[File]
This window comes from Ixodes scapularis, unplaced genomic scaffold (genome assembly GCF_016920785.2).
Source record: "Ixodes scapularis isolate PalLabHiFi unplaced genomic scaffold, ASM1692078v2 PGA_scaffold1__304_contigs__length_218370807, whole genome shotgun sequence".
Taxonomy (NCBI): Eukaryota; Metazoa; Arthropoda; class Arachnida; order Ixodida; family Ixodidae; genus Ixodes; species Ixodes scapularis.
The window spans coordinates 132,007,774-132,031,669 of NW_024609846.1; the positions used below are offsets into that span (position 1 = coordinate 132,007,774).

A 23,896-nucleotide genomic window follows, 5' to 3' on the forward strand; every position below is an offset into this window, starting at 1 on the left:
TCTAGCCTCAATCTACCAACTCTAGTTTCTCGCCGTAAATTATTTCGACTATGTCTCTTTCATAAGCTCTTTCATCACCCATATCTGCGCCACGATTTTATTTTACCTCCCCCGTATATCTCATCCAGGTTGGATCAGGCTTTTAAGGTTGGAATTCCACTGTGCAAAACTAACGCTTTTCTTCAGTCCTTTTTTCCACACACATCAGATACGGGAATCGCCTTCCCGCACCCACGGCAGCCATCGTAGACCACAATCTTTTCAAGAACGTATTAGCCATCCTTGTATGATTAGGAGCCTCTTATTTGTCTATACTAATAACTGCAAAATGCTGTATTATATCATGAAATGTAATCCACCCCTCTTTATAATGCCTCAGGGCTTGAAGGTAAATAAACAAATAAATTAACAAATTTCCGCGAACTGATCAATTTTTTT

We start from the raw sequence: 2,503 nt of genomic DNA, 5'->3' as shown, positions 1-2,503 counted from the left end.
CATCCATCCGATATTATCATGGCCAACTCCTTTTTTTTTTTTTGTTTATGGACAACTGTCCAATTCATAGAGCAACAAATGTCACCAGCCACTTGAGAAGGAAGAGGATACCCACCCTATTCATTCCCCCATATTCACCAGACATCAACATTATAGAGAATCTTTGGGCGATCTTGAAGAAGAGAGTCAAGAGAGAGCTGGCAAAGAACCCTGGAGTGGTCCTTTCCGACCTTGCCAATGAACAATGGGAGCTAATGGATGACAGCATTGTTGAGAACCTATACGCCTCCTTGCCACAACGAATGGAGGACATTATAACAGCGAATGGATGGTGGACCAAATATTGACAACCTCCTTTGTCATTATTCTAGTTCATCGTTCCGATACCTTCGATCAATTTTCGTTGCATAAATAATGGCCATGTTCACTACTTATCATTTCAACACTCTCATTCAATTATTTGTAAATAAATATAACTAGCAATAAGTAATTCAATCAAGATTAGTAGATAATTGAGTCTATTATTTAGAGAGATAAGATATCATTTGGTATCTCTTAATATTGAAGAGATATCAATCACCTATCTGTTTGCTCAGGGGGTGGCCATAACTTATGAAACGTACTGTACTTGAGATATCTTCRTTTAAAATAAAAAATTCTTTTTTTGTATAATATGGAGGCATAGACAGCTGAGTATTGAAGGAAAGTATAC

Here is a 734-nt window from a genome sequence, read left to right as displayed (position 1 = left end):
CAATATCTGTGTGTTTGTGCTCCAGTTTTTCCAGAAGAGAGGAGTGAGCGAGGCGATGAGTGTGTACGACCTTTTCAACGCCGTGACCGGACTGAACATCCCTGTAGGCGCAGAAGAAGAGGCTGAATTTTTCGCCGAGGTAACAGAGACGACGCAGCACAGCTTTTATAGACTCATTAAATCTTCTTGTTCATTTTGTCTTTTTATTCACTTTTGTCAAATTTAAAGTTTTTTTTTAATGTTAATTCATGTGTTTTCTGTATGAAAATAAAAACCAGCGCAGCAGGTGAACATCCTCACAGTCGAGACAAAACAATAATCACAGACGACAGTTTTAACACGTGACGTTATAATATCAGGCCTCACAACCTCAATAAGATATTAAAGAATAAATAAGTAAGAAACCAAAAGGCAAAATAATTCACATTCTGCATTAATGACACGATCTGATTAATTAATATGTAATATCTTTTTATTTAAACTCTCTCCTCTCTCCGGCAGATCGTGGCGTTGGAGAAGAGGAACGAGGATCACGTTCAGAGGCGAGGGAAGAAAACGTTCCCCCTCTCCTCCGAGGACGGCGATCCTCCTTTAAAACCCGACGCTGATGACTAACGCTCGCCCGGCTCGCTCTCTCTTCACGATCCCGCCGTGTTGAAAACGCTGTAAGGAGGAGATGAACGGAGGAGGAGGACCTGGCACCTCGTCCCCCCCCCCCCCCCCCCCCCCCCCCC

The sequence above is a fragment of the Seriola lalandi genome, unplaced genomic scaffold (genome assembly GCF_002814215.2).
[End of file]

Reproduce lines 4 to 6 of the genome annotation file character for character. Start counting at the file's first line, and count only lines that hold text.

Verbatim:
The window spans coordinates 132,007,774-132,031,669 of NW_024609846.1; the positions used below are offsets into that span (position 1 = coordinate 132,007,774).

A 23,896-nucleotide genomic window follows, 5' to 3' on the forward strand; every position below is an offset into this window, starting at 1 on the left:
TCTAGCCTCAATCTACCAACTCTAGTTTCTCGCCGTAAATTATTTCGACTATGTCTCTTTCATAAGCTCTTTCATCACCCATATCTGCGCCACGATTTTATTTTACCTCCCCCGTATATCTCATCCAGGTTGGATCAGGCTTTTAAGGTTGGAATTCCACTGTGCAAAACTAACGCTTTTCTTCAGTCCTTTTTTCCACACACATCAGATACGGGAATCGCCTTCCCGCACCCACGGCAGCCATCGTAGACCACAATCTTTTCAAGAACGTATTAGCCATCCTTGTATGATTAGGAGCCTCTTATTTGTCTATACTAATAACTGCAAAATGCTGTATTATATCATGAAATGTAATCCACCCCTCTTTATAATGCCTCAGGGCTTGAAGGTAAATAAACAAATAAATTAACAAATTTCCGCGAACTGATCAATTTTTTT